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  • Writer's pictureMatt Beaney

#1079. Let death be your teacher (17/6/24)

Updated: Jun 17

This week in our Luke series, we are focussing on Luke 13:1-9. Today we see how death is to be our teacher. 

‘Now there were some present at that time who told Jesus about the Galileans whose blood Pilate had mixed with their sacrifices. Jesus answered, ‘Do you think that these Galileans were worse sinners than all the other Galileans because they suffered this way? I tell you, no! But unless you repent, you too will all perish.”’ (Luke 13:1-3)

Lesson: The death of others should inspire us to reflect on our death and whether we are ready to meet God in judgement. 

To listen to this devotional, follow the link below: 

It’s common for humans to deify or vilify those who are killed. For example, we see Hitler, in his bunker, surrounded by the destruction of Berlin, suffering mental torture as he takes his own life and we conclude that he’s a villain who is reaping what he has sown. Alternatively, we see Christians being killed for their faith and we hold them up as heroic martyrs. It’s interesting in today’s text that those who were talking to Jesus seem to be judging these people who were killed by Pilate, not as heroic martyrs, but as worse sinners. Why is this? Now, of course, there may be background that we don’t know, but, it seems to me, the way we think of others reflects how we think of ourselves. If we think of ourselves as superior and righteous, we tend to judge others harshly; however, those  who know themselves to be undeserving sinners saved by grace, view others with the love and grace that they have been shown. This is the kind of thinking that’s happening here. These people, at this time, were judging those who were so horrendously killed, as being worse sinners than themselves; they were concluding that their iniquity led to their judgement. 

Jesus challenges them to reflect on the killing of these people so as to ask not, “what had they done so wrong so as to come to such a fate?” Rather, they, were to be inspired to ask themselves, “Am I ready to meet God in death?”  

Recently, you will have heard of the death of Dr. Michael Mosley in Greece. For many, this has been perplexing and disturbing. How are we to respond? Firstly, this tragedy is to inspire us to ask, “Am I ready to meet God in death?” 

Of course, it’s good to study God’s sovereignty and how it relates to such events as these. It’s good to study how behaviour can attract blessing or judgement. However, more importantly, we must understand that we will “All perish unless [we all] repent.” All of us are sinners who will face death and judgement. As Paul tells us:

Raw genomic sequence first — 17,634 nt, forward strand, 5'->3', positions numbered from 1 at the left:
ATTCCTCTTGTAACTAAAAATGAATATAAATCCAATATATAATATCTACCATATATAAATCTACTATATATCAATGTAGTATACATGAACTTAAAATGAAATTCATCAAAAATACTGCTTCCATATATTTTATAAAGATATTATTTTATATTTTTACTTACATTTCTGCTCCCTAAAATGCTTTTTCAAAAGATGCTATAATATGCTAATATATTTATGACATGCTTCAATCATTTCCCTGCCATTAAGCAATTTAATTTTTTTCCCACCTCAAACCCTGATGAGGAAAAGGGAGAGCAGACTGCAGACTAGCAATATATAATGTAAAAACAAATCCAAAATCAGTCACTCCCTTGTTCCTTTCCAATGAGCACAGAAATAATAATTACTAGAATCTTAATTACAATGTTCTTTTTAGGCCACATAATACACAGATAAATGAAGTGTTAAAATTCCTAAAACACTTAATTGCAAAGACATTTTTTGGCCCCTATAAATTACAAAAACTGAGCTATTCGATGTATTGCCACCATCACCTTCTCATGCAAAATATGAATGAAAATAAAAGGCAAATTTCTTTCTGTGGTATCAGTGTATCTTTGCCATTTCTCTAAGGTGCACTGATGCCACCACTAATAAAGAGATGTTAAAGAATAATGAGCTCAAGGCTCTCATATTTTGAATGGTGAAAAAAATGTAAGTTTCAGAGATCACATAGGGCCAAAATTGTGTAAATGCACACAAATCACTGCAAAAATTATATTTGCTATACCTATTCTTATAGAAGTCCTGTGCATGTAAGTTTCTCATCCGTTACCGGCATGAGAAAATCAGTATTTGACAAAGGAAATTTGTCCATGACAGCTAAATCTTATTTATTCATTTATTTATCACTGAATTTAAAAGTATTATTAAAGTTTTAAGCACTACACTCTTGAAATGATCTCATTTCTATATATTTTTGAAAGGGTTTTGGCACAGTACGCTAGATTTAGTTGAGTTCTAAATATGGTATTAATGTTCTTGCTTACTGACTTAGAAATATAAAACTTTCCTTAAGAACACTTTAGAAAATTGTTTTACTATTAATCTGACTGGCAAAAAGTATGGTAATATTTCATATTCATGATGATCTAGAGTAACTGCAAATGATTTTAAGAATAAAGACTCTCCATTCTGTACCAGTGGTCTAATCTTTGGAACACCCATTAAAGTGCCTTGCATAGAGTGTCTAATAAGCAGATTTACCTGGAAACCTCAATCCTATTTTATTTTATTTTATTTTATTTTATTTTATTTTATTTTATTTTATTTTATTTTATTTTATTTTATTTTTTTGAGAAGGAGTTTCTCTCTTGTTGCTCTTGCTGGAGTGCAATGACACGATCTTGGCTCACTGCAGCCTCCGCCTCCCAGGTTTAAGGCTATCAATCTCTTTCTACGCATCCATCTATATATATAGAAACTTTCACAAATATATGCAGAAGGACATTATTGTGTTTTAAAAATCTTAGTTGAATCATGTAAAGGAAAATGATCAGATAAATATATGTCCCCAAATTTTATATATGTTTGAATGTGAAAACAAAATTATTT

‘Therefore, just as sin entered the world through one man, and death through sin, and in this way death came to all people, because all sinned.’ (Romans 5:12) 

Jesus doesn’t define them as good people who were suffering at the hand of a tyrant; rather, He charges them, and all of us, as sinners in need of salvation - no, they are not worse sinners but they are sinners! They are not worse than us, they are the same as us! 


Do we understand that the terrible fate (the death) of these people will be our fate if we don’t seek forgiveness in Christ? Are we hiding behind our own self-righteousness? Are we feeling smug and that that we are not like ‘those people’? The death of others should inspire us to reflect on our death and whether we are ready to meet God in judgement;  as we read in Hebrews:

‘Just as people are destined to die once, and after that to face judgment, so Christ was sacrificed once to take away the sins of many…’ (Hebrews 9:27-28)


1. Notices

It might be good to begin with notices. Please share from this week’s Church News. 

2. Icebreaker

How has God been speaking to you from His Word this week and how has this helped you? 

3. Worship together

Let’s begin our time together by lifting our eyes and hearts to worship our great God. Perhaps you have readings and songs that you would like to use together. Let’s be open to the gifts that the Spirit wants to give in order to encourage one another.

4. Study and pray together

Our message on Sunday was entitled, How to become a fruitful tree. In this section, we see how we are to become fruitful trees and help others to become fruitful trees through ‘digging and fertilising’. 

Please read Luke 13:1-9, and discuss: 

  • What would you say is the main message and application of  Luke 13:1-9? 

  • Did God speak to you about anything specifically from Sunday’s message?

  • What is the shared lesson and application of the three parabolic stories of Pilate’s killings, the falling tower and the unfruitful tree? 

  • In what specific ways are you prone to self-righteousness and pride? 

  • Who is The Parable of the unfruitful tree aimed at? and why can’t it be, principally, about Christians (See 1 John 3:9-10, Luke 6:43-45)?

  • How is a Christian to apply this parable of the unfruitful tree?

  • SIV - How can ‘digging round the tree and fertilising it’ be applied to how we seek to bring people to Jesus?

  • SIV - Do we have any stories of how we have ‘Served, Invested, and inVited’ recently?

  • SIV - Spend some time together talking and praying about who and how you are seeking to bring your community to Jesus. 

  • Let’s pray together that, this week, we will have opportunities to SIV; and pray for anything else that's come out of our time in God’s Word.

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